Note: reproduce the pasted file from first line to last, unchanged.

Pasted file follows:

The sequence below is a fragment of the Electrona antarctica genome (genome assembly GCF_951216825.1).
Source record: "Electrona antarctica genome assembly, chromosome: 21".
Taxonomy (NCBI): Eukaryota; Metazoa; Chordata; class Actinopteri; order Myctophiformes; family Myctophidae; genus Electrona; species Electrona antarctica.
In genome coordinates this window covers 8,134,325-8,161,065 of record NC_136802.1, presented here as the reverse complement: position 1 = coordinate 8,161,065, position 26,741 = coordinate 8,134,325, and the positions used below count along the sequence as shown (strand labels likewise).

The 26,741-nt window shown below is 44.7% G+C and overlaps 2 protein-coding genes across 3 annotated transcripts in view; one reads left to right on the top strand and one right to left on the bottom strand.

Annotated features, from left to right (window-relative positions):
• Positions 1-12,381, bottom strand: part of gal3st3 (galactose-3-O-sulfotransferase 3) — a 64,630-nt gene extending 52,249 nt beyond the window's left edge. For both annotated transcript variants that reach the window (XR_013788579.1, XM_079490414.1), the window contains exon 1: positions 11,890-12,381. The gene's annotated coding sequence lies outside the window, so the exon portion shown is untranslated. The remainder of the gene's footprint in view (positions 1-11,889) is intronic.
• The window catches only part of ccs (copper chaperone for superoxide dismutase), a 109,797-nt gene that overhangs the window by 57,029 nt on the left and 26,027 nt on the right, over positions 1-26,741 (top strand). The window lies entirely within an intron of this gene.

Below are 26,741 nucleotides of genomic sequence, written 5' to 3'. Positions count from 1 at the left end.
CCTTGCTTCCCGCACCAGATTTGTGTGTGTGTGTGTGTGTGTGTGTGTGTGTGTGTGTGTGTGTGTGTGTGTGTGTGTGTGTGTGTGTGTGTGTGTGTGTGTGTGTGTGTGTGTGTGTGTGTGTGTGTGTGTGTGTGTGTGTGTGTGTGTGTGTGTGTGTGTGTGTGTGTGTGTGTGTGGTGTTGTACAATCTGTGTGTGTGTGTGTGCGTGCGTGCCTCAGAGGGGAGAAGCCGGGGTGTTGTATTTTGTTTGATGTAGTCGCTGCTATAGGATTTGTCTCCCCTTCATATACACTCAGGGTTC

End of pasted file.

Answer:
The sequence below is a fragment of the Electrona antarctica genome (genome assembly GCF_951216825.1).
Source record: "Electrona antarctica genome assembly, chromosome: 21".
Taxonomy (NCBI): Eukaryota; Metazoa; Chordata; class Actinopteri; order Myctophiformes; family Myctophidae; genus Electrona; species Electrona antarctica.
In genome coordinates this window covers 8,134,325-8,161,065 of record NC_136802.1, presented here as the reverse complement: position 1 = coordinate 8,161,065, position 26,741 = coordinate 8,134,325, and the positions used below count along the sequence as shown (strand labels likewise).

The 26,741-nt window shown below is 44.7% G+C and overlaps 2 protein-coding genes across 3 annotated transcripts in view; one reads left to right on the top strand and one right to left on the bottom strand.

Annotated features, from left to right (window-relative positions):
• Positions 1-12,381, bottom strand: part of gal3st3 (galactose-3-O-sulfotransferase 3) — a 64,630-nt gene extending 52,249 nt beyond the window's left edge. For both annotated transcript variants that reach the window (XR_013788579.1, XM_079490414.1), the window contains exon 1: positions 11,890-12,381. The gene's annotated coding sequence lies outside the window, so the exon portion shown is untranslated. The remainder of the gene's footprint in view (positions 1-11,889) is intronic.
• The window catches only part of ccs (copper chaperone for superoxide dismutase), a 109,797-nt gene that overhangs the window by 57,029 nt on the left and 26,027 nt on the right, over positions 1-26,741 (top strand). The window lies entirely within an intron of this gene.

Below are 26,741 nucleotides of genomic sequence, written 5' to 3'. Positions count from 1 at the left end.
CCTTGCTTCCCGCACCAGATTTGTGTGTGTGTGTGTGTGTGTGTGTGTGTGTGTGTGTGTGTGTGTGTGTGTGTGTGTGTGTGTGTGTGTGTGTGTGTGTGTGTGTGTGTGTGTGTGTGTGTGTGTGTGTGTGTGTGTGTGTGTGTGTGTGTGTGTGTGTGTGTGTGTGTGTGTGTGTGGTGTTGTACAATCTGTGTGTGTGTGTGTGCGTGCGTGCCTCAGAGGGGAGAAGCCGGGGTGTTGTATTTTGTTTGATGTAGTCGCTGCTATAGGATTTGTCTCCCCTTCATATACACTCAGGGTTC